That means the official assessment of the danger of an attack in the near
future has shifted from “highly likely” to a “strong
Mr Johnson said the country still faces a “real and serious” threat
from terrorists and urged members of the public to remain vigilant.
The Joint Terrorism Analysis Centre, a unit within MI5, sets the level based
on an analysis of intelligence.
There are five levels of threat, ranging from low – meaning an attack is
unlikely, to critical – when an attack is expected imminently.
Mr Johnson said: “The Joint Terrorism Analysis Centre has reduced the
threat to the UK from international terrorism from Severe to Substantial.
“This means that an attack on the UK is a strong possibility. JTAC make
their judgments based on a broad range of factors, including the intent and
capabilities of international terrorist groups in the UK.
“We still face a real and serious threat from terrorists and the public
will notice little difference in the security measures that are in place,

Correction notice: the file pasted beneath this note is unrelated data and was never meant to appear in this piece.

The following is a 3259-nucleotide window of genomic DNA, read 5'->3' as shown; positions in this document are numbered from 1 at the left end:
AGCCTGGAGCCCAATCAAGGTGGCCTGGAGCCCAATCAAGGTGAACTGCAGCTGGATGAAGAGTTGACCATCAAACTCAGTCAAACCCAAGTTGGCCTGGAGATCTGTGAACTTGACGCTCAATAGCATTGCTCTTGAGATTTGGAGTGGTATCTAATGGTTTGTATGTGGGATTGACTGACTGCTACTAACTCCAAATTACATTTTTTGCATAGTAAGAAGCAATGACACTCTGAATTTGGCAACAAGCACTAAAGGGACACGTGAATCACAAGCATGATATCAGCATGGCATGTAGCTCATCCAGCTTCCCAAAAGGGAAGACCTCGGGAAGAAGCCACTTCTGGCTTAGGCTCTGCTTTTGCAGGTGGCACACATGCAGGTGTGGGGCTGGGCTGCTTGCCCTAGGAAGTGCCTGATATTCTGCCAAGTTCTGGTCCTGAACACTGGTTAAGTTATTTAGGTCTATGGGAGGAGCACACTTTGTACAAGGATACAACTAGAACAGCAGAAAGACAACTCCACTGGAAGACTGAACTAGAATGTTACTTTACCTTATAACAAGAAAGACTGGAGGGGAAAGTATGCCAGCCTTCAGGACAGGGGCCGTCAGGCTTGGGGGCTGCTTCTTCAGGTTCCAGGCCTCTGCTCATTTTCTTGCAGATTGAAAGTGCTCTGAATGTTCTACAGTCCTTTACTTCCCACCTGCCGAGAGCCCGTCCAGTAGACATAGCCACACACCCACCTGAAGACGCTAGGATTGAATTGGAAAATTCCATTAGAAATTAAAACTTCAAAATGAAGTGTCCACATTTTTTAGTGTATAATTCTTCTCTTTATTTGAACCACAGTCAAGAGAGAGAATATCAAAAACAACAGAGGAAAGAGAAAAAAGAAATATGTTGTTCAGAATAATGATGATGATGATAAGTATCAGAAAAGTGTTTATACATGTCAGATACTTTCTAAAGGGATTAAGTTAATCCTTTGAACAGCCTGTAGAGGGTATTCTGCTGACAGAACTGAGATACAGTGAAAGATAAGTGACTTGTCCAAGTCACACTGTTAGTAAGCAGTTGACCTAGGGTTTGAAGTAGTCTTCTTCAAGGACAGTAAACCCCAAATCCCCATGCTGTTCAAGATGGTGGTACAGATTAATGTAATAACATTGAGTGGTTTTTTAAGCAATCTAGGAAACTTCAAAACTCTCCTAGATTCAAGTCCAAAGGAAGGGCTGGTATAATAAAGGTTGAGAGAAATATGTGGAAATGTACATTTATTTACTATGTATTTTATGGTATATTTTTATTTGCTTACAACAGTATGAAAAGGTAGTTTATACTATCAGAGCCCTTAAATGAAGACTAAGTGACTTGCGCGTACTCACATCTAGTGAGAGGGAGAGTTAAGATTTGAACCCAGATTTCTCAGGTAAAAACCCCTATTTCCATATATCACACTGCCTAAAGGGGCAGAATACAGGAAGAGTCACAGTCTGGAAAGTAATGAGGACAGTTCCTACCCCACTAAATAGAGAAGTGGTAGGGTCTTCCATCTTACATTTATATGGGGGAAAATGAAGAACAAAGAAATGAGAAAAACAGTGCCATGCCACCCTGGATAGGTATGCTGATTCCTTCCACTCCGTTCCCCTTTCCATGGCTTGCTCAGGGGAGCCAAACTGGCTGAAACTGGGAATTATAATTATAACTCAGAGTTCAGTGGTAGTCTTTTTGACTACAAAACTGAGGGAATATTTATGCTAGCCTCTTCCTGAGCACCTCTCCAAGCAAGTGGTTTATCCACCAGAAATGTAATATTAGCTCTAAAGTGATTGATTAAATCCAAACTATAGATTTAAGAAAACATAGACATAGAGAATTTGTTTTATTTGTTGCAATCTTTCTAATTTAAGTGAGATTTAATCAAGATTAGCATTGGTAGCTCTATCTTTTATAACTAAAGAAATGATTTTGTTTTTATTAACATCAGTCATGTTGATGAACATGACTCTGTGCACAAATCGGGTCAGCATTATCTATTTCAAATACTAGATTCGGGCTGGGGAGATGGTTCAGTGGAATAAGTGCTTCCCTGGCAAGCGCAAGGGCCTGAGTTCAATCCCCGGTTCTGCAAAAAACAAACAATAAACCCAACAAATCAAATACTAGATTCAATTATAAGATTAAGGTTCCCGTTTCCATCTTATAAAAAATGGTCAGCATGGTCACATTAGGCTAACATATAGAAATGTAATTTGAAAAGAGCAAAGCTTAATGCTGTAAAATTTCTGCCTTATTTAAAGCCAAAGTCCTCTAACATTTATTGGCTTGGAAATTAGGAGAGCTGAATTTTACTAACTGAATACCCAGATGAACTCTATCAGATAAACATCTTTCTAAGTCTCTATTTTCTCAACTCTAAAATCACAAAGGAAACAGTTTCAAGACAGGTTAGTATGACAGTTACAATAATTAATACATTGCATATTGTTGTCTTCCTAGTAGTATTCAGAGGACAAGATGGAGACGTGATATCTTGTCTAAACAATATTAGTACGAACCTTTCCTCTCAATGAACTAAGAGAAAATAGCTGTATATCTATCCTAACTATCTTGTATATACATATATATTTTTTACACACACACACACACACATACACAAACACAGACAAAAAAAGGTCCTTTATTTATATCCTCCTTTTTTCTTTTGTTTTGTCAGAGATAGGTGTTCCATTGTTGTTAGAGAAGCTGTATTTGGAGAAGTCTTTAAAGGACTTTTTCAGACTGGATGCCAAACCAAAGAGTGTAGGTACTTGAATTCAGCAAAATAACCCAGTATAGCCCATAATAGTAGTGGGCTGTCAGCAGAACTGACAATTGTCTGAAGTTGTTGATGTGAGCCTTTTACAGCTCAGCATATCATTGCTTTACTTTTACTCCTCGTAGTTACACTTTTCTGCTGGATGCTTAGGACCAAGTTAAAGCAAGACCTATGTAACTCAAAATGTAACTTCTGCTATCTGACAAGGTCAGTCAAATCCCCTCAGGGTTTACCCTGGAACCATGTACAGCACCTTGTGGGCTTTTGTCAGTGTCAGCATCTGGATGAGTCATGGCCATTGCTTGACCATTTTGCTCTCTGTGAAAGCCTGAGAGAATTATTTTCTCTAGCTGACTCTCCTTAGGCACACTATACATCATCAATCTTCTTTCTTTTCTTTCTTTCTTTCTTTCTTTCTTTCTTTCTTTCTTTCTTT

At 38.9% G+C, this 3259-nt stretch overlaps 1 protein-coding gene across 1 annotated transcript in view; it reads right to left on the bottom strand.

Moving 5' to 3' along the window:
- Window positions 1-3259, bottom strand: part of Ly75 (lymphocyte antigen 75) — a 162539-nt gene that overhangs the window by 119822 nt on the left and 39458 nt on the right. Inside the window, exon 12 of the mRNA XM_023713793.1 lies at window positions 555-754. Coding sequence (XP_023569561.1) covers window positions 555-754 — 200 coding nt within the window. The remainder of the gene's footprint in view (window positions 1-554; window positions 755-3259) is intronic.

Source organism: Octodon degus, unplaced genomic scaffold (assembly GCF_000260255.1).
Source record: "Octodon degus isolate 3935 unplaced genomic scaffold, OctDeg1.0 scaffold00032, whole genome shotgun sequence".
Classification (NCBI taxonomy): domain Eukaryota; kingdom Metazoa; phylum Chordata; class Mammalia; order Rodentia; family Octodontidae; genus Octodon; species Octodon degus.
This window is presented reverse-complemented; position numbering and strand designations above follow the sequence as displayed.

and I urge the public to remain vigilant.
“The police and security services are continuing in their thorough
efforts to discover, track and disrupt terrorist activity.”
The threat level was made public for the first time on August 1, 2006, when it
was set at severe.
It was raised to critical on August 10 that year after a series of arrests
over an alleged plot to blow up transatlantic aircraft, but lowered to
severe again the following week.
The threat level was last at critical in June 2007, following the attack on
Glasgow Airport and the failed car bombings in central London.
Earlier this month, the country’s most senior counter-terrorism officer, John
Yates, hinted at the possibility of a change.
He told the Association of Chief Police Officers’ conference in Manchester: “I
think there is a possibility the threat level may come down.
“It is logical because we cannot keep having it high unless the threat is
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